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Evaluating a public display installation with game and video to raise awareness of Attention Deficit Hyperactivity Disorder

Craven, Michael P.; Simons, Lucy; Gillott, Alinda; North, Steve; Schnädelbach, Holger; Young, Zoe

Authors

Lucy Simons lucy.simons@nottingham.ac.uk

Alinda Gillott alinda.gillott@nottshc.nhs.uk

Steve North Steve.North@nottingham.ac.uk

Holger Schnädelbach holger.schnadelbach@nottingham.ac.uk

Zoe Young zoe.young@nottingham.ac.uk



Contributors

Masaaki Kurosu
Editor

Abstract

Networked Urban Screens offer new possibilities for public health education and awareness. An information video about Attention Deficit Hyperactivity Disorder (ADHD) was combined with a custom browser-based video game and successfully deployed on an existing research platform, Screens in the Wild (SitW). The SitW platform consists of 46-in. touchscreen or interactive displays, a camera, a microphone and a speaker, deployed at four urban locations in England. Details of the platform and software implementation of the multimedia content are presented. The game was based on a psychometric continuous performance test. In the gamified version of the test, players receive a score for correctly selected target stimuli, points being awarded in proportion to reaction time and penalties for missed or incorrect selections. High scores are shared between locations. Questions were embedded to probe self-awareness about ‘attention span’ in relation to playing the game, awareness of ADHD and Adult ADHD and increase in knowledge from the video. Results are presented on the level of public engagement with the game and video, deduced from play statistics, answers to the questions and scores obtained across the screen locations. Awareness of Adult ADHD specifically was similar to ADHD in general and knowledge increased overall for 93 % of video viewers. Furthermore, ratings of knowledge of Adult ADHD correlated positively with ADHD in general and positively with knowledge gain. Average scores varied amongst the sites but there was no significant correlation of question ratings with score. The challenge of interpreting user results from unsupervised platforms is discussed.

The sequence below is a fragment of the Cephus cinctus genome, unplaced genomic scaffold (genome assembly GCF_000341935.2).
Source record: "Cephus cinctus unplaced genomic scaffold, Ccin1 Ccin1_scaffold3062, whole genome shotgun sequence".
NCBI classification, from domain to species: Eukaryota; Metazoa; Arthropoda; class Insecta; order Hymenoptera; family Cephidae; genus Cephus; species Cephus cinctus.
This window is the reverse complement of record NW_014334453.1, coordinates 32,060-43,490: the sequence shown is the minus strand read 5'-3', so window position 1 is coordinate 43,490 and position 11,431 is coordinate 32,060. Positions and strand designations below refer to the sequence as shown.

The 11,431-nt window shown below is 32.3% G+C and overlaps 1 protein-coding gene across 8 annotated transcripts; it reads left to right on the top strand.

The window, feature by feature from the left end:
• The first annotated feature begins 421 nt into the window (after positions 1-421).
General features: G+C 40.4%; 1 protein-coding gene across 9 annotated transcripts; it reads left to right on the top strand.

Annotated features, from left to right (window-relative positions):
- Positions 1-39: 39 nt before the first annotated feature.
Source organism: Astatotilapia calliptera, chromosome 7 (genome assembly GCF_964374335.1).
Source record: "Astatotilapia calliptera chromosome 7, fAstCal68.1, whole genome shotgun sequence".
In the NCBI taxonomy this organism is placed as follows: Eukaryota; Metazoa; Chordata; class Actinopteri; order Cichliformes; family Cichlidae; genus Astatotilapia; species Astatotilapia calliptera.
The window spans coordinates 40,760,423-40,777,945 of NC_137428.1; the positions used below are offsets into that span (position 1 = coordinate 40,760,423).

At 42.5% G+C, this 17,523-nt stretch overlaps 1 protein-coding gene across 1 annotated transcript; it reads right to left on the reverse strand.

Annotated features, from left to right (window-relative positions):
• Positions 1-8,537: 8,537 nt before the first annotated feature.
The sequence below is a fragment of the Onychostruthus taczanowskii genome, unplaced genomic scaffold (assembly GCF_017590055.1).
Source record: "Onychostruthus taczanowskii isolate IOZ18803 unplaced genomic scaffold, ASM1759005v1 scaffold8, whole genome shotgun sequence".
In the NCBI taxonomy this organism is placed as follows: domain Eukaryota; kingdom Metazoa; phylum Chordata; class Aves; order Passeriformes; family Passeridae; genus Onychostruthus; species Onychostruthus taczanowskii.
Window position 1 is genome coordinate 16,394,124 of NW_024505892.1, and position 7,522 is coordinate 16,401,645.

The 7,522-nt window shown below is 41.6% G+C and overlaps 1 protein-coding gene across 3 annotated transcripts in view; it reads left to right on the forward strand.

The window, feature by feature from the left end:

Publication Date Jul 21, 2015
Peer Reviewed Peer Reviewed
Issue 9170
Series Title Lecture Notes in Computer Science
Book Title Human-computer interaction: interaction technologies : 17th International Conference, HCI International 2015, Los Angeles, CA, USA, August 2-7, 2015, Proceedings Part II.
ISBN 9783319209159
APA6 Citation Craven, M. P., Simons, L., Gillott, A., North, S., Schn├Ądelbach, H., & Young, Z. (2015). Evaluating a public display installation with game and video to raise awareness of Attention Deficit Hyperactivity Disorder. In M. Kurosu (Ed.), Human-computer interaction: interaction technologies : 17th International Conference, HCI International 2015, Los Angeles, CA, USA, August 2-7, 2015, Proceedings Part IISpringer International Publishing. doi:10.1007/978-3-319-20916-6_54
DOI https://doi.org/10.1007/978-3-319-20916-6_54
Keywords ADHD, ADD, AD/HD, displays, gaming, gamification, attention, impulsivity
Publisher URL http://link.springer.com/chapter/10.1007%2F978-3-319-20916-6_54
Related Public URLs https://www.researchgate.net/publication/280490261_Evaluating_a_Public_Display_Installation_with_Game_and_Video_to_Raise_Awareness_of_Attention_Deficit_Hyperactivity_Disorder
Copyright Statement Copyright information regarding this work can be found at the following address: http://eprints.nottingh.../end_user_agreement.pdf

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Evaluating a public display installation with game and video to raise awareness of Attention Deficit Hyperactivity Disorder Craven_M_P_ID_2830_eprints.pdf (537 Kb)
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Copyright Statement
Copyright information regarding this work can be found at the following address: http://eprints.nottingham.ac.uk/end_user_agreement.pdf





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